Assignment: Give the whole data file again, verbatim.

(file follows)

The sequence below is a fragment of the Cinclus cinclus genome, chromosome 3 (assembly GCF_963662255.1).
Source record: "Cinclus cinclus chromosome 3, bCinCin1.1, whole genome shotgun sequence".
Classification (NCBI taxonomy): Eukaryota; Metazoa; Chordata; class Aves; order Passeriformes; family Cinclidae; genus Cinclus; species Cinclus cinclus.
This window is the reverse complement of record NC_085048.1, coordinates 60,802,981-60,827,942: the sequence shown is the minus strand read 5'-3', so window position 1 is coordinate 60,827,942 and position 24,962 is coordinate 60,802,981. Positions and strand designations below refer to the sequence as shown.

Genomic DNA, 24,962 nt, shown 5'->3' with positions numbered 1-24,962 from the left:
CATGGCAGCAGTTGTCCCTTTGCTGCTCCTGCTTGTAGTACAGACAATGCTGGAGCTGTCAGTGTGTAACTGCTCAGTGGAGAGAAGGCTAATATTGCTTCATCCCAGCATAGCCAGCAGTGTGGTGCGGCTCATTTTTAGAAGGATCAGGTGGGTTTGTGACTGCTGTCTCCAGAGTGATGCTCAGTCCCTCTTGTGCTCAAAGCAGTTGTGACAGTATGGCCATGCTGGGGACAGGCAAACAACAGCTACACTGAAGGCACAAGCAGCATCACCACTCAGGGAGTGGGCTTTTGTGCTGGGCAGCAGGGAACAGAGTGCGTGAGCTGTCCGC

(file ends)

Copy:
The sequence below is a fragment of the Cinclus cinclus genome, chromosome 3 (assembly GCF_963662255.1).
Source record: "Cinclus cinclus chromosome 3, bCinCin1.1, whole genome shotgun sequence".
Classification (NCBI taxonomy): Eukaryota; Metazoa; Chordata; class Aves; order Passeriformes; family Cinclidae; genus Cinclus; species Cinclus cinclus.
This window is the reverse complement of record NC_085048.1, coordinates 60,802,981-60,827,942: the sequence shown is the minus strand read 5'-3', so window position 1 is coordinate 60,827,942 and position 24,962 is coordinate 60,802,981. Positions and strand designations below refer to the sequence as shown.

Genomic DNA, 24,962 nt, shown 5'->3' with positions numbered 1-24,962 from the left:
CATGGCAGCAGTTGTCCCTTTGCTGCTCCTGCTTGTAGTACAGACAATGCTGGAGCTGTCAGTGTGTAACTGCTCAGTGGAGAGAAGGCTAATATTGCTTCATCCCAGCATAGCCAGCAGTGTGGTGCGGCTCATTTTTAGAAGGATCAGGTGGGTTTGTGACTGCTGTCTCCAGAGTGATGCTCAGTCCCTCTTGTGCTCAAAGCAGTTGTGACAGTATGGCCATGCTGGGGACAGGCAAACAACAGCTACACTGAAGGCACAAGCAGCATCACCACTCAGGGAGTGGGCTTTTGTGCTGGGCAGCAGGGAACAGAGTGCGTGAGCTGTCCGC